Understanding Structural Racism in Making History.
You can intervene.

American history forgets — it has a solid way of weeding out victories and progresses achieved by non-dominant groups. A chain of historical events built structures that disallow diversity in history — that’s structural racism. This quick skip through history-making shows how these structures ensured whitewashed, msculinist history and the slow inroads into that structure that we’re still forging.

Shortly after the Civil War, the US developed graduate study modeled on the great European universities. As a result, a rising tide of African American, female, indigenous, LGBTQ, and other voices were stifled as what counted as history professionalized itself.

After World War I, government officials started nurturing federal archives, where the records of what happened at top levels of government would be collected — the goal was to save all the work of “great men of public letters.” That was the focus of America’s saving and our subsequent learning. The next few decades saw a slow and selective increase of regular document-saving, but mostly at the highest level of government.

As the 1950s unfolded, a few privileged minority and women’s voices started to be heard and saved… hemmed in by being portrayed as “special” people who stood above the rest in their respective groups.

In the 1960s, those graduate school programs became an income source. Universities expanded quickly, and in its need for students opened the gates to a rush of people of color, women, LGBTQ, and the working class. This is hugely significant because those graduate students went to the archives to find the historical data to research what they wanted to know about: their own people, challenges to big events, and a whole parallel history. Archives were not ready.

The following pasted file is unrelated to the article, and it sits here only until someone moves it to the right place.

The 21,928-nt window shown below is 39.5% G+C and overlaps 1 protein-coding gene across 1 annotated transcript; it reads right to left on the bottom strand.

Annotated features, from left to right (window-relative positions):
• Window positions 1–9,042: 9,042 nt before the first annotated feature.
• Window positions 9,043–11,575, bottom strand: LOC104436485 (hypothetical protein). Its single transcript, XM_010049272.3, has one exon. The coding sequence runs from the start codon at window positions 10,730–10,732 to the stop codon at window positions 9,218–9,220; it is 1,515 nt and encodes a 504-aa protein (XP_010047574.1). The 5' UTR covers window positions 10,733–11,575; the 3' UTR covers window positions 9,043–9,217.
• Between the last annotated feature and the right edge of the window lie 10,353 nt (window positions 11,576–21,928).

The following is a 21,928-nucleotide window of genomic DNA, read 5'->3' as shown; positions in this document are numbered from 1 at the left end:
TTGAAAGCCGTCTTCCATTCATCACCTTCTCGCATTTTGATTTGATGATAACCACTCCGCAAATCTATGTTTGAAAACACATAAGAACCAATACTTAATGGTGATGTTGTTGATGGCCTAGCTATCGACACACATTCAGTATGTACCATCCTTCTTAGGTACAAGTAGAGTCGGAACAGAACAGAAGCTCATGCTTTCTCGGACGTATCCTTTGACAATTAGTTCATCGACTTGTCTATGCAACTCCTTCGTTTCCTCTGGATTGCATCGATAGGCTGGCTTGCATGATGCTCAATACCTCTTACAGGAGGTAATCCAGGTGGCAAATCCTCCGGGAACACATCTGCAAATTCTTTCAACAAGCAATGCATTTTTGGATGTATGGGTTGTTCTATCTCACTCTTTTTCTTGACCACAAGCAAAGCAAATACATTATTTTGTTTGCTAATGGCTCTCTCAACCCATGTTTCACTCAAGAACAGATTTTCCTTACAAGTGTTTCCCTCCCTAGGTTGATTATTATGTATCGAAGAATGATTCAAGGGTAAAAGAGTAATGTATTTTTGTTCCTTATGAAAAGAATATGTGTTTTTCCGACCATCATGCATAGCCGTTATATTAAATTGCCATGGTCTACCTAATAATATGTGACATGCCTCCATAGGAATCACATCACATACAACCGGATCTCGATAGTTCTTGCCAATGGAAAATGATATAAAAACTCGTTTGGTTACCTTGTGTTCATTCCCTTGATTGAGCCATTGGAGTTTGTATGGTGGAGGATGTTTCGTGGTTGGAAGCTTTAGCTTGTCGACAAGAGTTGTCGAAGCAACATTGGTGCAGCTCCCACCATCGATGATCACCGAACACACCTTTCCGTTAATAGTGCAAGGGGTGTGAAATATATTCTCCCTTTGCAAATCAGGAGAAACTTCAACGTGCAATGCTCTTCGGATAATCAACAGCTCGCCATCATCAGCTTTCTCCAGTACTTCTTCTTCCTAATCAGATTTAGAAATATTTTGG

In the 1970s, those graduate students from the 60s attained tenured, curriculum-writing positions. They insisted that there is more than one lens through which to view history. Students looked for the proof, asking librarians and archivists to change their collection criteria. Often if folks wanted evidence, they had to go make it through recording oral histories, writing correspondence, or conducting surveys.

In the 1980s and 1990s, stories and data were sought out — often from a standpoint of complementing “the master narrative.” After that, the internet hit the scene and available voices multiplied… exponentially!

But what is saved is still inadequate to the task. The master narrative still drives many of the people that I have spoken with to say, “yes! great! But no, not me. Not my story.”

Yes. Your story.

A first step to correcting structural racism in the archives is to consider adding your own archive to a local or national repository.

Not sure where to start? I have a free guide listing the possibilities, and also some recommendations about what not to save. Sign up here.